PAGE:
New Scientist Magazine - 20 May 2017 (NS200517)


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New Scientist Magazine issue NS200517 published by New Scientist

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No.3126 TABLE OF CONTENTS Leaders Weak defences leave us wide open to ransom attacks NEWS UPFRONT Ransomware attack hits 200,000 computers across the globe Google DeepMind NHS data deal was ‘legally inappropriate’ Number of hepatitis C infections in US at 15-year high No crew planned for NASA’s first Space Launch System mission UK may force charities to prove complementary therapies work Ebola once again on the prowl as emergency teams stand ready 60 Seconds NEWS & TECHNOLOGY Brain zaps let minimally conscious people communicate for a week Automation will have a bigger impact on jobs in smaller cities Remote Pacific island found buried under tonnes of plastic waste Plasma jet engines that could take you from the ground to space Ultrasonic speaker lets you whisper to people 30 metres away Polar bears shift from seals to bird eggs as Arctic ice melts Microbes might thrive after crash-landing on board a meteorite We are on track to pass 1.5°C warming in less than 10 years Hear the roar of the lionfish recorded for the first time Brain stent to let five paralysed people control exoskeleton Spray-on touch controls give an interactive twist to any surface First timeline of a cancer tracks tumours from origin to spread IN BRIEF Ladybird’s transparent shell reveals how it folds its wings Waves surge in opposite directions around Io’s largest lava lake Mussel gloop can be used to make wounds knit without any scars Vultures smear their faces in red mud which they use as makeup Fish boost photosynthesis by wafting water around corals Neptune-like exoplanet spotted that has a watery atmosphere Wiggling atom probes buddy molecule without disturbing it Augmented reality goggles give surgeons X-ray vision ANALYSIS What the end of the atomic renaissance means for nuclear power What vision of doom made Hawking seek a faster Earth exit plan? Captive breeding is a final roll of the dice for the vaquita What politicians can learn from the French election hack APERTURE Solar time lapse burns through film to create a unique look FEATURES How to daydream your way to better learning and concentration Where the wind blows: Mapping our wildest gusts Resurrected organisms reveal life’s bare essentials PEOPLE The day Mount St Helens erupted and I should have died CULTURE Synthetic biology’s ties to our humanity let it elude definition Augmented reality brings Beatie Wolfe’s new songs to life Joseph Hooker: The travelling man who became Emperor of Botany More Hanging on: In search of the bat that returned from the dead Fighting for our forgotten sense Regulars LETTERS, FEEDBACK, THE LAST WORD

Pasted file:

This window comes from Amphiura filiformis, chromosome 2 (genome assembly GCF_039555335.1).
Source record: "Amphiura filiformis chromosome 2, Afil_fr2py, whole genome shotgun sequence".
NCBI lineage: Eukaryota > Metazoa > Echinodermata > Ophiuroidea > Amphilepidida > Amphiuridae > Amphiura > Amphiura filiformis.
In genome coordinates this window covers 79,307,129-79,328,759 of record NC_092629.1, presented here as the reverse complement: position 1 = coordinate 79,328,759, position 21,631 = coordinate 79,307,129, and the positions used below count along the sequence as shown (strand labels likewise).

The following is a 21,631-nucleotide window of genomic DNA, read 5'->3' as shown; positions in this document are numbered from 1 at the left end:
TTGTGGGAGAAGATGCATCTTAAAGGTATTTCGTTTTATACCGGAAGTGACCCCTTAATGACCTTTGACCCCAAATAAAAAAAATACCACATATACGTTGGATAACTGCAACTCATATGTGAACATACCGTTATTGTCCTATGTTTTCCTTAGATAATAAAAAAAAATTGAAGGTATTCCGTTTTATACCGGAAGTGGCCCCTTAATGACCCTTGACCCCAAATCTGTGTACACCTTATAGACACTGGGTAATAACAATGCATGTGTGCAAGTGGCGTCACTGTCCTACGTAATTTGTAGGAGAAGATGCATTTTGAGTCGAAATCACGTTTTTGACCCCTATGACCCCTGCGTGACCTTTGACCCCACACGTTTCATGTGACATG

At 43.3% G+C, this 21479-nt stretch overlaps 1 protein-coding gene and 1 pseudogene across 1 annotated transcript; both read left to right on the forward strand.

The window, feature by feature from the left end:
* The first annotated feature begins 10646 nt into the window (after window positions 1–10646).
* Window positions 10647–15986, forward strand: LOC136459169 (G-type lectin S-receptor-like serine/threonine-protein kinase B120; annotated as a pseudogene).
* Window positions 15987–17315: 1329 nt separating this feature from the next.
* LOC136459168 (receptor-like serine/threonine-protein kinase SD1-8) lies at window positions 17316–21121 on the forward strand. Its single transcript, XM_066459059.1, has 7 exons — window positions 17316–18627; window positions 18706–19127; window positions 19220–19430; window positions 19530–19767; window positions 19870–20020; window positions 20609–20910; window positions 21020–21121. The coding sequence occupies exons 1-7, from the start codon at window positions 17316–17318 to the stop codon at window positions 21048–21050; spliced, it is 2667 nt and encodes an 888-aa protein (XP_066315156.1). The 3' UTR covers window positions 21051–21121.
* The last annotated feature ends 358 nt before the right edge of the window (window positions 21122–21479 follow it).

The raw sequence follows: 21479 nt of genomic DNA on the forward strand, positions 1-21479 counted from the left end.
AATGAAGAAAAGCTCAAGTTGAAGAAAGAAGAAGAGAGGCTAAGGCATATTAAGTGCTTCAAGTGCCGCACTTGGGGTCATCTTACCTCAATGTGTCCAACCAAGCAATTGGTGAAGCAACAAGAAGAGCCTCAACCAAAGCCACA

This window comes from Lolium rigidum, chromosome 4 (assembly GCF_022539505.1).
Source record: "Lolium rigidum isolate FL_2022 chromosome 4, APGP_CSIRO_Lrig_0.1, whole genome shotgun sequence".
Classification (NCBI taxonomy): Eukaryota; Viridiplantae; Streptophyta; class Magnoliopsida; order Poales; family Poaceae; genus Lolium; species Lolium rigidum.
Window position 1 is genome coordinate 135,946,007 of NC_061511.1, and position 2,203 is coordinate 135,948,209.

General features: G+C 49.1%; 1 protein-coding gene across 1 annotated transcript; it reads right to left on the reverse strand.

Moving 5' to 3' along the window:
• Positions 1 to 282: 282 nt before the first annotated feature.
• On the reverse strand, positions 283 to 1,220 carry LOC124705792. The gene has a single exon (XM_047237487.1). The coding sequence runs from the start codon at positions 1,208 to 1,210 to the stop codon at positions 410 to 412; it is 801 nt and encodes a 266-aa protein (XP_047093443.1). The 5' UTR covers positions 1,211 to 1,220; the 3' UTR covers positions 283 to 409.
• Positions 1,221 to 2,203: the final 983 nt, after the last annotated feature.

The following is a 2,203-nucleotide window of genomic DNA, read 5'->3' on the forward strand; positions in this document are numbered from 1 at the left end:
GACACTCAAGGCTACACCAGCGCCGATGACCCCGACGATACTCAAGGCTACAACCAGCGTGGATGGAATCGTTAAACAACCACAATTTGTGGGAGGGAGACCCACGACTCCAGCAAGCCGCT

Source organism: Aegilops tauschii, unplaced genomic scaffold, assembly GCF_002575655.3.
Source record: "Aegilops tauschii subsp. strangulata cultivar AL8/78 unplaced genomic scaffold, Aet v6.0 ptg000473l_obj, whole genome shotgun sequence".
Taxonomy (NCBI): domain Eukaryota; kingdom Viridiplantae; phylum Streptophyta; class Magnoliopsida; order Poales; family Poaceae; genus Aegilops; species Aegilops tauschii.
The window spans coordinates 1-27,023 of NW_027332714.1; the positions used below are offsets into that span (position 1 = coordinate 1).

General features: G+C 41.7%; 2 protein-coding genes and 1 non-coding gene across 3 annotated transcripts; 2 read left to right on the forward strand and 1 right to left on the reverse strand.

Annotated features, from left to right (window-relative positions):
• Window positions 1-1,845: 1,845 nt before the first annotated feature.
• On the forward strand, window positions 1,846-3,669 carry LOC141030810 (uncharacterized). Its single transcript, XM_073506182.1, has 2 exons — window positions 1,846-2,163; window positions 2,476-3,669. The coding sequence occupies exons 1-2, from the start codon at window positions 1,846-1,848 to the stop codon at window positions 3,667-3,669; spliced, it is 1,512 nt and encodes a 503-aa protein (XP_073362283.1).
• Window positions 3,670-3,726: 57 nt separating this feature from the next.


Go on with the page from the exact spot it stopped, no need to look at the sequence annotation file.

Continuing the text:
Additional Information

Publisher New Scientist
Title New Scientist Magazine
Frequency Weekly
Sector Hobbies & Interests
Date 20 May 2017
Month May
Year 2017